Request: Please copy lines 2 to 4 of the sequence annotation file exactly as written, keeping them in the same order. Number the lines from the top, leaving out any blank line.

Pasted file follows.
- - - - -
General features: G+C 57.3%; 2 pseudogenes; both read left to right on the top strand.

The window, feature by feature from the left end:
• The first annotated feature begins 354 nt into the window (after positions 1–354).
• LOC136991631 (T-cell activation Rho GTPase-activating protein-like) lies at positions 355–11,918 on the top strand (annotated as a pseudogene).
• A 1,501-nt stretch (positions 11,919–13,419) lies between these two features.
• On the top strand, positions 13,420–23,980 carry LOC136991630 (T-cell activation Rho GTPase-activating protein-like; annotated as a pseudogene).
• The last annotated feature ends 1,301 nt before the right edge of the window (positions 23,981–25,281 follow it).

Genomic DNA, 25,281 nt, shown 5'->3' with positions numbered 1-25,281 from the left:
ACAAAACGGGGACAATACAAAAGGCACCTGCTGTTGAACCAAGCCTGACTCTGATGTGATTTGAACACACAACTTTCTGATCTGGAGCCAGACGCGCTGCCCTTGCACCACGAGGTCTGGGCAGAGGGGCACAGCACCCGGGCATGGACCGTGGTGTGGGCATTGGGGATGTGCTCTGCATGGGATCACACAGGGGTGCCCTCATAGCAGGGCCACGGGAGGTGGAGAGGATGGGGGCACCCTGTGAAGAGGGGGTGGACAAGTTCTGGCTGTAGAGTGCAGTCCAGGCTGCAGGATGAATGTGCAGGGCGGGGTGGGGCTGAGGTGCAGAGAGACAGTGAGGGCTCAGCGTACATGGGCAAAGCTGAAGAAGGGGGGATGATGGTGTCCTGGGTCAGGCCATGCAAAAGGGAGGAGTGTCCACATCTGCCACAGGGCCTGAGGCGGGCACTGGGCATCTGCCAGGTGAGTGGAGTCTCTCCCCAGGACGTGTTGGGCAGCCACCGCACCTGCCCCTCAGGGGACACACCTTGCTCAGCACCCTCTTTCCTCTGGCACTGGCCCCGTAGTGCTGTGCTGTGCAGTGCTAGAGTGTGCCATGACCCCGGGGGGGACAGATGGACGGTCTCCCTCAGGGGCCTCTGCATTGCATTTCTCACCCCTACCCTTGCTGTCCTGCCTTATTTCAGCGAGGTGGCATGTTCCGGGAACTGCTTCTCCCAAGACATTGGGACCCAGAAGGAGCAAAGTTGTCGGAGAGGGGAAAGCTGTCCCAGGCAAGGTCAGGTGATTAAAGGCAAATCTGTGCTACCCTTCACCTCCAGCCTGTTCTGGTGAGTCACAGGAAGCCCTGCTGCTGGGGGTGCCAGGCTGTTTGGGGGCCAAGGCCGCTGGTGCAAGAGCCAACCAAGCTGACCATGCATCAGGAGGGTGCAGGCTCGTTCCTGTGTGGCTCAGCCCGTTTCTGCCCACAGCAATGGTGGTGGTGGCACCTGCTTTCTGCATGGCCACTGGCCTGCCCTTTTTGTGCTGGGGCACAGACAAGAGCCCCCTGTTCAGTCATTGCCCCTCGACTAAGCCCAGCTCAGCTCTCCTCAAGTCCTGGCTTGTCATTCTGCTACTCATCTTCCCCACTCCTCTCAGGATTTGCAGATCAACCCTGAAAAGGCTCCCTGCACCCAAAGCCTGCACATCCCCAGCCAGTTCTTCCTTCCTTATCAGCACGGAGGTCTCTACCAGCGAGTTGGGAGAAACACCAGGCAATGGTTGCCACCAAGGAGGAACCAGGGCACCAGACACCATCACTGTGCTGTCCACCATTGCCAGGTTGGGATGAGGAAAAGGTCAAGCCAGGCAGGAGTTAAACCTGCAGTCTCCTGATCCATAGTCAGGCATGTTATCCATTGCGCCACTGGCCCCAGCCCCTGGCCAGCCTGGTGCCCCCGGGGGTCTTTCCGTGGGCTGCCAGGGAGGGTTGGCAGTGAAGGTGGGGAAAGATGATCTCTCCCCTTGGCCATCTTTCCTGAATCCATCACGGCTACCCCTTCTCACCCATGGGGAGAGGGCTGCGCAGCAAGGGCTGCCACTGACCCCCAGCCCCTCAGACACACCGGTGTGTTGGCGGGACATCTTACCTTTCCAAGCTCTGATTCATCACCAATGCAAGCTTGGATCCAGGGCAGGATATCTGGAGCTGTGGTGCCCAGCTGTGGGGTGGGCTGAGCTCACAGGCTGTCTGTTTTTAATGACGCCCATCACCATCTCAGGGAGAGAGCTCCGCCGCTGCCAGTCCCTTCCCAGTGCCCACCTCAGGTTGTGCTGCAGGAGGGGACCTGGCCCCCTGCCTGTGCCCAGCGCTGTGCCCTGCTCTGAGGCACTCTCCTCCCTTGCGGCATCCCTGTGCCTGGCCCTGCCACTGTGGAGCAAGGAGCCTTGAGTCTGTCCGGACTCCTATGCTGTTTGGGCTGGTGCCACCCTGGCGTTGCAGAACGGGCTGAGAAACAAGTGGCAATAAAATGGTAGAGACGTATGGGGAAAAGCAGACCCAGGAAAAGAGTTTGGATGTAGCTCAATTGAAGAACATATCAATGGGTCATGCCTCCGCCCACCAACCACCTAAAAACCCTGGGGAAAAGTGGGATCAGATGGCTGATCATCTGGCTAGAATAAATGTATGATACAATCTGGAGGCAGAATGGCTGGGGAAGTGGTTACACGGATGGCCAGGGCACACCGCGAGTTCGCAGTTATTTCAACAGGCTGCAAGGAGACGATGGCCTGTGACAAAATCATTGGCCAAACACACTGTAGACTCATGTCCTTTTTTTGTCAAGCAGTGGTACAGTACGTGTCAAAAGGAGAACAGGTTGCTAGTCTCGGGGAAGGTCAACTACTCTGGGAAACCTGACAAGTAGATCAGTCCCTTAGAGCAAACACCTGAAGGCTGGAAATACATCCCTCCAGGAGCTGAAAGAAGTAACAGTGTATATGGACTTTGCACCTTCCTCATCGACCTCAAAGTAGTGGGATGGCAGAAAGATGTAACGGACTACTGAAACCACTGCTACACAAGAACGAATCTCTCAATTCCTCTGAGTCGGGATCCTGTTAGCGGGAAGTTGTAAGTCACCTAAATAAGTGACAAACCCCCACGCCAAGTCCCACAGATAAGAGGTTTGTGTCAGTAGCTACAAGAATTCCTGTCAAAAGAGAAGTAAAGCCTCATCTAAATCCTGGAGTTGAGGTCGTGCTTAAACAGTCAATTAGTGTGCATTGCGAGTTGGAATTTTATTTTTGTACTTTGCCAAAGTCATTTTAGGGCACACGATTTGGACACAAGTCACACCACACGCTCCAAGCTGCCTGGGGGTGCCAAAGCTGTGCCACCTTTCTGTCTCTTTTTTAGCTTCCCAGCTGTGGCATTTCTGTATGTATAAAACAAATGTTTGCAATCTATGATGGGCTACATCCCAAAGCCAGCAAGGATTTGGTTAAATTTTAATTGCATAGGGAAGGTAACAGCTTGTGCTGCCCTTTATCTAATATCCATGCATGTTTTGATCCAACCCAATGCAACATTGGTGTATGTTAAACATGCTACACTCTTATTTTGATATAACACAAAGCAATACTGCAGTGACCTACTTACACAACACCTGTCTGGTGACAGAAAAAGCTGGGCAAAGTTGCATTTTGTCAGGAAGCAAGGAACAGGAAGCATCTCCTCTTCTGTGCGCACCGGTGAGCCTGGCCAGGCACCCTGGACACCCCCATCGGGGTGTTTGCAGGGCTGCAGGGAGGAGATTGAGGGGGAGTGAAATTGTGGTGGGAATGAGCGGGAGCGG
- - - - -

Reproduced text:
The window, feature by feature from the left end:
• The first annotated feature begins 354 nt into the window (after positions 1–354).
• LOC136991631 (T-cell activation Rho GTPase-activating protein-like) lies at positions 355–11,918 on the top strand (annotated as a pseudogene).